By Published: Sept. 25, 2018

Schematic of the history of the universe, beginning with the Big Bang then progressing to the Cosmic Dark Ages (380,000 years), the birth of the first stars (before 180 million years), the first black holes and accretion disks (250 million years) and followed by reionization and the formation of modern galaxies.

In this timeline of the universe, the cosmic dark ages began roughly 380,000 years after the Big Bang and ended tens of millions of years later when the first stars began to form. (Credit: N.R. Fuller, National Science Foundation)

The far side of the moon could give CU Boulder researchers an unprecedented look back at the early “dark ages” of the universe before the first stars had begun to flare into existence. 

NASA recently picked the Dark Ages Polarimetry Pathfinder (DAPPER) as one of nine small satellite missions that it will study for a potential launch next decade. The DAPPER team, which is led by CU Boulder astrophysicist Jack Burns and includes scientists at the University of California, Berkeley, the National Radio Astronomy Observatory and NASA’s Ames Research Center, will spend the next six months crafting a detailed design of this proposed mission.

The goal is to put a satellite in orbit around the moon and, from the isolated environment of the lunar far side, observe signals from clouds of hydrogen gas in the early cosmos. 

 N.R. Fuller, National Science Foundation)

A 2018 study discovered a possible signal from the universe's first stars, which would have been blue and much bigger than stars today. (Credit: N.R. Fuller, National Science Foundation)

If greenlighted, the mission would allow astrophysicists to unwind the universe’s clock, revealing new information about how stars, galaxies and black holes came into being. Burns said that DAPPER could also mark a new step in lunar exploration, transforming the moon into a laboratory for far-reaching science. 

“By using a combination of this hydrogen signal and the very quiet environment of the lunar far side, we can probe the dark ages of the universe for the first time,” said Burns, a professor in the Department of Astrophysical and Planetary Sciences.

Dark cosmology

DAPPER, which would be cheaper to build and more compact than a full-scale NASA mission, would seek out the fingerprints of an era in the cosmos just 15 million years after the Big Bang. At the time, no light sources of any kind existed in the universe.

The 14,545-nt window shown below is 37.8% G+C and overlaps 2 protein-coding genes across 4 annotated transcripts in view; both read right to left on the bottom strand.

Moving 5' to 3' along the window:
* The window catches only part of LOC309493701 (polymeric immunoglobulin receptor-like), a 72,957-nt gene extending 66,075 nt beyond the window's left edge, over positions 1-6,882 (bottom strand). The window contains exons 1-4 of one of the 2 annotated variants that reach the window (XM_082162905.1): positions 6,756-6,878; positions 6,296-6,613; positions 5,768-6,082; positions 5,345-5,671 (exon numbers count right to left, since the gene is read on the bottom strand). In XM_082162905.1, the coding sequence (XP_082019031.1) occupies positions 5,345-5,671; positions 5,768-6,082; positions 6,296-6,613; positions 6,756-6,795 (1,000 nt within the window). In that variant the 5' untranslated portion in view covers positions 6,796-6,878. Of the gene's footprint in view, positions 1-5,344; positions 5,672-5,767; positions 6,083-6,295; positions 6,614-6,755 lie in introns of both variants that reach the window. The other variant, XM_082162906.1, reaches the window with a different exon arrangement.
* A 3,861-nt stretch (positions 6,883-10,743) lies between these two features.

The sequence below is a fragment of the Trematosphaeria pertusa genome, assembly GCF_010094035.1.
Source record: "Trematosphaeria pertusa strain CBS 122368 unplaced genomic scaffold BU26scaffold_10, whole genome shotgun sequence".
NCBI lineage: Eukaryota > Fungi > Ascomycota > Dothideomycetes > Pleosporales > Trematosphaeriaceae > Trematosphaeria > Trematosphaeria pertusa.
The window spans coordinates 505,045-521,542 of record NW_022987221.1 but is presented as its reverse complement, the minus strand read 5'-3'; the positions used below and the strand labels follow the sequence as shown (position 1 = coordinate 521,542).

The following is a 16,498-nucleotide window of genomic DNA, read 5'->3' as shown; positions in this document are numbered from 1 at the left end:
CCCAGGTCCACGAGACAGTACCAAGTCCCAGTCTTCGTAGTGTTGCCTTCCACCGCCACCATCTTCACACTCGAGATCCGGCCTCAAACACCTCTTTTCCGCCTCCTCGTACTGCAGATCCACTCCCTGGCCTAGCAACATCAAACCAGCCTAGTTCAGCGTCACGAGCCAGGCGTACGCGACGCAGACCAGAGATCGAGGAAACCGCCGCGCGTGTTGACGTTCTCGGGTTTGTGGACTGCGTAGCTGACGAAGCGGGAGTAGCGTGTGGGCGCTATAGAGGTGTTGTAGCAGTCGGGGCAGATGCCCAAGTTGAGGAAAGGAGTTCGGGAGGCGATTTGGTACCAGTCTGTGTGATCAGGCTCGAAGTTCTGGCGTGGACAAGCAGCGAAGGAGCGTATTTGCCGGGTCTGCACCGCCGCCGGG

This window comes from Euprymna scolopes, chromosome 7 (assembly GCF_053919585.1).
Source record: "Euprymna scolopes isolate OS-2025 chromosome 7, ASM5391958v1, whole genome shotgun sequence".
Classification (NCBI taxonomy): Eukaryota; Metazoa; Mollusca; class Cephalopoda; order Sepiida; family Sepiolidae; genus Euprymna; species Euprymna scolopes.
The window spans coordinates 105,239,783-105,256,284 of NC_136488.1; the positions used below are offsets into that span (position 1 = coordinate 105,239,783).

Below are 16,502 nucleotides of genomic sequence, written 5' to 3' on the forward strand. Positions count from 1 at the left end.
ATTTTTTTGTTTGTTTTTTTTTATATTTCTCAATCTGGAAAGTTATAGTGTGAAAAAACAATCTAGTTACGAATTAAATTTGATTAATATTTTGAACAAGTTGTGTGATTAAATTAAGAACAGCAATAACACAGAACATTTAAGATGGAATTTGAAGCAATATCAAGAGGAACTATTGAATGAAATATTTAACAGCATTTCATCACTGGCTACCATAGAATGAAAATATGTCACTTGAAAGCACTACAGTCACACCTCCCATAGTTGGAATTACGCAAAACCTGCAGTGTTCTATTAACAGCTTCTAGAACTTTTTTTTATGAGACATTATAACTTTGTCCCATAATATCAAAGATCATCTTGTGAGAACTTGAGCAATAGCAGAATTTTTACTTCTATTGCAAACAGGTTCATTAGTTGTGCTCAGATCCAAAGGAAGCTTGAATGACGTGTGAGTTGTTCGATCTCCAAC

“There’s just hydrogen gas and cosmology, the expanding universe,” Burns said. 

Those same clouds of hydrogen gas, however, wouldn’t be invisible. Theorists suggest that they likely emitted electromagnetic radiation that astrophysicists will be able to see today in radio waves.

In early 2018, another research team reported that it may have detected a similar signal from later on in the cosmos’ evolution, roughly 180 million years after the Big Bang.

The moon is the only place near Earth where scientists could carry out a scientific study like DAPPER, Burns said. Signals from the early universe can be blocked by Earth’s atmosphere or drowned out by other radio waves, such as FM radio broadcasts. The far side of the moon, in contrast, is the most radio silent places in the inner solar system, Burns said. 

“One of the nice things about going into space is that we’re able to eliminate most of that inference,” he said.

Forward to the Moon

The proposal comes as nations and companies around the world are setting their sights on traveling to the moon—using technology and instruments much more advanced than those of the Apollo era. 

Burns said that DAPPER would piggy-back off of that surging interest in sending humans to lunar soil. His team proposed launching their small satellite from the Lunar Gateway, a space station that NASA and other international partners plan to orbit around the moon over the next decade.

The potential for such a mission is huge. By exploring this early period in the universe’s history, scientists could gain new insights into how the cosmos evolved.

Illustration of NASA's planned Orion Spacecraft (right) docking at the Lunar Gateway (left).

Illustration of NASA's planned Orion Spacecraft (right) docking at the Lunar Gateway (left). (Credit: NASA)

How, for example, did those primordial clouds of hydrogen gas eventually collapse to form all of the stars and galaxies that exist in the universe today?

Probing the cosmic dark ages could also provide astrophysicists with new hints about the nature of dark matter. This elusive substance makes up 85 percent of the mass of the galaxy, but has yet to be observed by scientists. 

“The whole project is very dark,” Burns joked. 

He hopes that DAPPER will one day inspire more scientists to launch scientific experiments on the moon that wouldn’t be possible from the surface of Earth. That might include research into how asteroids bombarded both the moon and the planet it orbits, potentially shaping the history of life on Earth.

“When I hear people say ‘been there done that’ for science on the Moon, I tell them ‘you are nuts,’” Burns said. “When it comes to the moon, we have only scraped the thinnest surface of what is possible.”